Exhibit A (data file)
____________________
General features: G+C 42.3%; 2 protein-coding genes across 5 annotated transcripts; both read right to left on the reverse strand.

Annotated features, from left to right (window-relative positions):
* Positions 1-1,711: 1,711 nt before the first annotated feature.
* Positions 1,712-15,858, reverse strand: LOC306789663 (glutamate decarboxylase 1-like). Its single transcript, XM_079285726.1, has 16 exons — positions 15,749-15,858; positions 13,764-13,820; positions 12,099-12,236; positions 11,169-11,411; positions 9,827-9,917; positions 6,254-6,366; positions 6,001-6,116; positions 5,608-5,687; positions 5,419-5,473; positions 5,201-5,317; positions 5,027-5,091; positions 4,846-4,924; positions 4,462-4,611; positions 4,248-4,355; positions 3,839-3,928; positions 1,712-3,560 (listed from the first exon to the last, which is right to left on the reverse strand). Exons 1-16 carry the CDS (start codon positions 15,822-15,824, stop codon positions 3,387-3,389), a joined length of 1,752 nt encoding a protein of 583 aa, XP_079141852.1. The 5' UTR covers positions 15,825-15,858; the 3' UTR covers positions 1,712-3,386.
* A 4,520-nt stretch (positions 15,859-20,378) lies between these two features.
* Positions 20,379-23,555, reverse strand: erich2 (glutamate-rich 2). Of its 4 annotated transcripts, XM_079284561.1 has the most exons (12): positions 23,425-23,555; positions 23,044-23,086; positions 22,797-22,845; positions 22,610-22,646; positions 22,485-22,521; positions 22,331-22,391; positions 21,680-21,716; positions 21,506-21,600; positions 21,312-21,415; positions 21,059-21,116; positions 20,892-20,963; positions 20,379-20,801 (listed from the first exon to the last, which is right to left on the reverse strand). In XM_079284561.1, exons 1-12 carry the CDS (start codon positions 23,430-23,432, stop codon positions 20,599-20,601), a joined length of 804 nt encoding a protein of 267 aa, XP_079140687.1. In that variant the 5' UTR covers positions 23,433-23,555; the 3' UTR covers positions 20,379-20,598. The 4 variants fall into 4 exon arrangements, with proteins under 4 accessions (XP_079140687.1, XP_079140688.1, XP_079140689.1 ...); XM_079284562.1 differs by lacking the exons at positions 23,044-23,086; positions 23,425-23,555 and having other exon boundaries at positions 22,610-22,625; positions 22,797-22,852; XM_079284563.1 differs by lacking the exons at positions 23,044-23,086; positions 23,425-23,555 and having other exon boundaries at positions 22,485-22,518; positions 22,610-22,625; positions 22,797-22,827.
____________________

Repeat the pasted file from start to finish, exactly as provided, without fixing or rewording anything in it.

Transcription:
General features: G+C 42.3%; 2 protein-coding genes across 5 annotated transcripts; both read right to left on the reverse strand.

Annotated features, from left to right (window-relative positions):
* Positions 1-1,711: 1,711 nt before the first annotated feature.
* Positions 1,712-15,858, reverse strand: LOC306789663 (glutamate decarboxylase 1-like). Its single transcript, XM_079285726.1, has 16 exons — positions 15,749-15,858; positions 13,764-13,820; positions 12,099-12,236; positions 11,169-11,411; positions 9,827-9,917; positions 6,254-6,366; positions 6,001-6,116; positions 5,608-5,687; positions 5,419-5,473; positions 5,201-5,317; positions 5,027-5,091; positions 4,846-4,924; positions 4,462-4,611; positions 4,248-4,355; positions 3,839-3,928; positions 1,712-3,560 (listed from the first exon to the last, which is right to left on the reverse strand). Exons 1-16 carry the CDS (start codon positions 15,822-15,824, stop codon positions 3,387-3,389), a joined length of 1,752 nt encoding a protein of 583 aa, XP_079141852.1. The 5' UTR covers positions 15,825-15,858; the 3' UTR covers positions 1,712-3,386.
* A 4,520-nt stretch (positions 15,859-20,378) lies between these two features.
* Positions 20,379-23,555, reverse strand: erich2 (glutamate-rich 2). Of its 4 annotated transcripts, XM_079284561.1 has the most exons (12): positions 23,425-23,555; positions 23,044-23,086; positions 22,797-22,845; positions 22,610-22,646; positions 22,485-22,521; positions 22,331-22,391; positions 21,680-21,716; positions 21,506-21,600; positions 21,312-21,415; positions 21,059-21,116; positions 20,892-20,963; positions 20,379-20,801 (listed from the first exon to the last, which is right to left on the reverse strand). In XM_079284561.1, exons 1-12 carry the CDS (start codon positions 23,430-23,432, stop codon positions 20,599-20,601), a joined length of 804 nt encoding a protein of 267 aa, XP_079140687.1. In that variant the 5' UTR covers positions 23,433-23,555; the 3' UTR covers positions 20,379-20,598. The 4 variants fall into 4 exon arrangements, with proteins under 4 accessions (XP_079140687.1, XP_079140688.1, XP_079140689.1 ...); XM_079284562.1 differs by lacking the exons at positions 23,044-23,086; positions 23,425-23,555 and having other exon boundaries at positions 22,610-22,625; positions 22,797-22,852; XM_079284563.1 differs by lacking the exons at positions 23,044-23,086; positions 23,425-23,555 and having other exon boundaries at positions 22,485-22,518; positions 22,610-22,625; positions 22,797-22,827.